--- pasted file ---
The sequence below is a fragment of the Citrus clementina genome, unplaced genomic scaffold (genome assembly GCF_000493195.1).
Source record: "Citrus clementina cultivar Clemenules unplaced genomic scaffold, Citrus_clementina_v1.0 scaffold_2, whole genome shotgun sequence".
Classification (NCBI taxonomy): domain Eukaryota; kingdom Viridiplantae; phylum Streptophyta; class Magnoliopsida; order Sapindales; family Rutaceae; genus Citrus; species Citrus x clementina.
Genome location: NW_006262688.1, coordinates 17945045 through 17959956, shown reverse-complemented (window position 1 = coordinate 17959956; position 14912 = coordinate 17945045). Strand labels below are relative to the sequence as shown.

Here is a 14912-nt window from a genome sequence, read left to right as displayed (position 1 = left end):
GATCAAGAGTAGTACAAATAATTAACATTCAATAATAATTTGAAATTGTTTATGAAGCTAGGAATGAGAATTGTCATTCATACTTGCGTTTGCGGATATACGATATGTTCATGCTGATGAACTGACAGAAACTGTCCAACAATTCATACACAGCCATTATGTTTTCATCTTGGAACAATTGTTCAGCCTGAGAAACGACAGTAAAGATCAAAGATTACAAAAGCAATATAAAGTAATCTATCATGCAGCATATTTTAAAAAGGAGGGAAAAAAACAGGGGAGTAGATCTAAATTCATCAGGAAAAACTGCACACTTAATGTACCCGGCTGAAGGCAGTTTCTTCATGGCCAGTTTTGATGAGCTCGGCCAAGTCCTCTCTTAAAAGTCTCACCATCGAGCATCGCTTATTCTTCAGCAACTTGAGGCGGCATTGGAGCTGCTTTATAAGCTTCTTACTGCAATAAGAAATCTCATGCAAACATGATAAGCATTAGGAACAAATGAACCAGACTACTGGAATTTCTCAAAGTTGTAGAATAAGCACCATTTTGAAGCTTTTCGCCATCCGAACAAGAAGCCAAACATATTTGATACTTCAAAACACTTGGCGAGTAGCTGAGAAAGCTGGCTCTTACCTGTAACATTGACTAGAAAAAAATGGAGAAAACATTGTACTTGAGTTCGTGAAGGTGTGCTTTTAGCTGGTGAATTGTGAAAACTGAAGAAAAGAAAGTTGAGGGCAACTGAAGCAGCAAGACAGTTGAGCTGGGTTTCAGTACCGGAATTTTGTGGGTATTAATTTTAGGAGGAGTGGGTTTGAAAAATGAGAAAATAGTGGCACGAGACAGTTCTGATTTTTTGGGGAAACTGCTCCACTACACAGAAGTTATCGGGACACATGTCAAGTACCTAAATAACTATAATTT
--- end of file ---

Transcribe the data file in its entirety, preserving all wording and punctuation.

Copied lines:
The sequence below is a fragment of the Citrus clementina genome, unplaced genomic scaffold (genome assembly GCF_000493195.1).
Source record: "Citrus clementina cultivar Clemenules unplaced genomic scaffold, Citrus_clementina_v1.0 scaffold_2, whole genome shotgun sequence".
Classification (NCBI taxonomy): domain Eukaryota; kingdom Viridiplantae; phylum Streptophyta; class Magnoliopsida; order Sapindales; family Rutaceae; genus Citrus; species Citrus x clementina.
Genome location: NW_006262688.1, coordinates 17945045 through 17959956, shown reverse-complemented (window position 1 = coordinate 17959956; position 14912 = coordinate 17945045). Strand labels below are relative to the sequence as shown.

Here is a 14912-nt window from a genome sequence, read left to right as displayed (position 1 = left end):
GATCAAGAGTAGTACAAATAATTAACATTCAATAATAATTTGAAATTGTTTATGAAGCTAGGAATGAGAATTGTCATTCATACTTGCGTTTGCGGATATACGATATGTTCATGCTGATGAACTGACAGAAACTGTCCAACAATTCATACACAGCCATTATGTTTTCATCTTGGAACAATTGTTCAGCCTGAGAAACGACAGTAAAGATCAAAGATTACAAAAGCAATATAAAGTAATCTATCATGCAGCATATTTTAAAAAGGAGGGAAAAAAACAGGGGAGTAGATCTAAATTCATCAGGAAAAACTGCACACTTAATGTACCCGGCTGAAGGCAGTTTCTTCATGGCCAGTTTTGATGAGCTCGGCCAAGTCCTCTCTTAAAAGTCTCACCATCGAGCATCGCTTATTCTTCAGCAACTTGAGGCGGCATTGGAGCTGCTTTATAAGCTTCTTACTGCAATAAGAAATCTCATGCAAACATGATAAGCATTAGGAACAAATGAACCAGACTACTGGAATTTCTCAAAGTTGTAGAATAAGCACCATTTTGAAGCTTTTCGCCATCCGAACAAGAAGCCAAACATATTTGATACTTCAAAACACTTGGCGAGTAGCTGAGAAAGCTGGCTCTTACCTGTAACATTGACTAGAAAAAAATGGAGAAAACATTGTACTTGAGTTCGTGAAGGTGTGCTTTTAGCTGGTGAATTGTGAAAACTGAAGAAAAGAAAGTTGAGGGCAACTGAAGCAGCAAGACAGTTGAGCTGGGTTTCAGTACCGGAATTTTGTGGGTATTAATTTTAGGAGGAGTGGGTTTGAAAAATGAGAAAATAGTGGCACGAGACAGTTCTGATTTTTTGGGGAAACTGCTCCACTACACAGAAGTTATCGGGACACATGTCAAGTACCTAAATAACTATAATTT